Fate – An RPG for PC - Fate – An RPG for PC Review


And this streamlining hasn’t affected the one thing that has always made Diablo and its clones so successful: Fate is maddeningly addictive. Levelling is, as ever, the biggest draw, and because Fate doesn’t have a class system, you’re free to develop your combat skills or magic skills as you see fit. You can specialize in sword and shield or wizardry if you want – and there are definite advantages to doing so – but you’re free to mix and match as you proceed. In any case, there’s a real sense of growing proficiency, with many items or spells only becoming usable once your magic or strength stats increase. Completing quests also boosts your renown, which not only improves an Elite-style rating, but entitles you to use legendary items. It’s an ego-boost, if nothing else.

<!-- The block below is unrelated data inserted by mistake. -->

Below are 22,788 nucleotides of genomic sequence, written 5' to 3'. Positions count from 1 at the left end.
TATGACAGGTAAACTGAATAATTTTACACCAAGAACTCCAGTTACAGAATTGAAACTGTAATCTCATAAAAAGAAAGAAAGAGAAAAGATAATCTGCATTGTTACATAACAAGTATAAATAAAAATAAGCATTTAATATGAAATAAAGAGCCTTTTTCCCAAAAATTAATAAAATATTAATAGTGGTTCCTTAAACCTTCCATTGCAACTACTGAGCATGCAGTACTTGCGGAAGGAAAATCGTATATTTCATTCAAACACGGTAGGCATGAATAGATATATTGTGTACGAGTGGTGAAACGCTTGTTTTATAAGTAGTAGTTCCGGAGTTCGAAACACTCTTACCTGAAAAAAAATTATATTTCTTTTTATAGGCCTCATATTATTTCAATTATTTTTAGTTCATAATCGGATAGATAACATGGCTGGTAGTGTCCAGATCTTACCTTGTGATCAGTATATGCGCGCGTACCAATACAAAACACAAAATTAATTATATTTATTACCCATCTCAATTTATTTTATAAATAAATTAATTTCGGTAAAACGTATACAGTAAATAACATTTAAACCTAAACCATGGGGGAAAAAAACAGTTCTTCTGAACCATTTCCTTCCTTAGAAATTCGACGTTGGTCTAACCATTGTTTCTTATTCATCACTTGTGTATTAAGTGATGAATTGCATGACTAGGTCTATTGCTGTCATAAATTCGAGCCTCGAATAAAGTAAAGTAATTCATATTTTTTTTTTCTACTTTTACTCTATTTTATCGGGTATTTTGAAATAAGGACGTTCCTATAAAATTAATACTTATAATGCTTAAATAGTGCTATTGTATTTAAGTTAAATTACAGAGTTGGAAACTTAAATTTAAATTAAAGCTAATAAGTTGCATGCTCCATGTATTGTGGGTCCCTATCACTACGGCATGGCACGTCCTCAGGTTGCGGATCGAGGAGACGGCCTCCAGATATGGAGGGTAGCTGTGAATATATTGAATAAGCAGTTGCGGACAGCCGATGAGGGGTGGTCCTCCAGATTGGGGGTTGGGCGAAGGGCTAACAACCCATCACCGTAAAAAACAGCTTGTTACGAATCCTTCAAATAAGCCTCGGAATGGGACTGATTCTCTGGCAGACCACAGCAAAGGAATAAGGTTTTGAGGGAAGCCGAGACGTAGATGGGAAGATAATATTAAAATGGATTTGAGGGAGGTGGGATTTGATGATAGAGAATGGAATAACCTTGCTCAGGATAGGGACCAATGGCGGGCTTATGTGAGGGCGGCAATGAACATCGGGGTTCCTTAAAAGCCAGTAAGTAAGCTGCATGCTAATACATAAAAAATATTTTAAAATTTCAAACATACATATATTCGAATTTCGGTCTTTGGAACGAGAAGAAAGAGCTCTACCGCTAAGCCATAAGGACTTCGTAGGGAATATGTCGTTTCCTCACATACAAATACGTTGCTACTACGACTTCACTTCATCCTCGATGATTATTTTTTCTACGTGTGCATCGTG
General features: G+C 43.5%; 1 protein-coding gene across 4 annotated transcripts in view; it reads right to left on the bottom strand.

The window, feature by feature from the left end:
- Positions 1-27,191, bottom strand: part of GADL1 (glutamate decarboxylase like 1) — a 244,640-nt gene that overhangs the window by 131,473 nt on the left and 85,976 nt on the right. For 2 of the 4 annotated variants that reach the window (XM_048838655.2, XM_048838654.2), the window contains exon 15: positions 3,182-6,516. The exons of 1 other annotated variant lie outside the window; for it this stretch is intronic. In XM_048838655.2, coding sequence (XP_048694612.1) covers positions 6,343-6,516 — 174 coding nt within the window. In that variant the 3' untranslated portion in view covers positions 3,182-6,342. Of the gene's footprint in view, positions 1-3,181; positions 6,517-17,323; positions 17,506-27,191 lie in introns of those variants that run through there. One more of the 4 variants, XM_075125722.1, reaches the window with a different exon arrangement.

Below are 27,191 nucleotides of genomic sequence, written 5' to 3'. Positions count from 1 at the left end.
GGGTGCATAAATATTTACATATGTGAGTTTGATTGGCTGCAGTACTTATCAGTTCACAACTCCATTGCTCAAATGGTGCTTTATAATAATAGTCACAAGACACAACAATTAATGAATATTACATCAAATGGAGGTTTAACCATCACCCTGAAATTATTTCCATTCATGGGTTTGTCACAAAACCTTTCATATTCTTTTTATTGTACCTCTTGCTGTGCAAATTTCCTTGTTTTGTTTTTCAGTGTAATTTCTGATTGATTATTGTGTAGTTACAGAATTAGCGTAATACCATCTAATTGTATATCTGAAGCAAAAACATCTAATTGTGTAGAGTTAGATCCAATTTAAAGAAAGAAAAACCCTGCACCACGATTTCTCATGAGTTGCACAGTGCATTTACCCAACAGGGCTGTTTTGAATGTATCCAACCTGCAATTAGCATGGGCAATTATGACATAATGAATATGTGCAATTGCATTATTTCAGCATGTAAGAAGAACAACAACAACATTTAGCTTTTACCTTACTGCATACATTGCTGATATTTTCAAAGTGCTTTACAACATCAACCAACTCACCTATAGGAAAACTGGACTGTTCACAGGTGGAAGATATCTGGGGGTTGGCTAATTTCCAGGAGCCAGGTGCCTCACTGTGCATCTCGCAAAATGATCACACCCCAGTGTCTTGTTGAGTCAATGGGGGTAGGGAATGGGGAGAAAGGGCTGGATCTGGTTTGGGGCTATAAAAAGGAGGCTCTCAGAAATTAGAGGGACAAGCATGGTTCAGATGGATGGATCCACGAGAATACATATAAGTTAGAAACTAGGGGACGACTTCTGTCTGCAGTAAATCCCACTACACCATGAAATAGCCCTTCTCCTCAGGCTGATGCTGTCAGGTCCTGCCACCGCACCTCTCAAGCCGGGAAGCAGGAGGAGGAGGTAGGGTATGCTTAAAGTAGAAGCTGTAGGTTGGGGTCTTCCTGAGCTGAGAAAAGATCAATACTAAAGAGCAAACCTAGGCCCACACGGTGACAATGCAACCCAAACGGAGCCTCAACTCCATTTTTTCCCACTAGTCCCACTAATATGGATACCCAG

Don’t worry – cool new toys are also a Fate fixture, with the usual collection of arms and armour to collect, buy and sell, plus a sizable array of unique magic weapons, rings, pendants and other garments. Some are available to buy in town, and others can be found at a cheaper price in the local gambling house, if you’re prepared to take a risk. Certain items can even be upgraded via sockets – add a specific magic gem to a socketed mace, for example, and you can up its damage level against undead targets. Armour can be improved in the same way, and the game even gives you a chance to take the gems with you when switching weapons – a handy chap in town can easily remove them.

As I’ve mentioned, this is a one-dimensional experience. It would be nice to see a little more variety in town and dungeon; the repetition of character models for townspeople is almost inexcusable when there is only a dozen or so of them. And some puzzles or even quests that went beyond ‘find my magic staff on level 7’ or ‘kill whatnot the bugbear on level 12’ would make it feel less like a thoughtless, mouse-mashing exercise. All the same, I’ve had hours disappear into Fate without my noticing, and I’m itching to waste more the same way. For about £11, who’s complaining?


A glowing example of how charm, smart design and addictive power can hide one-dimensional gameplay. Fate will easily fill your time before Dungeon Siege II comes along.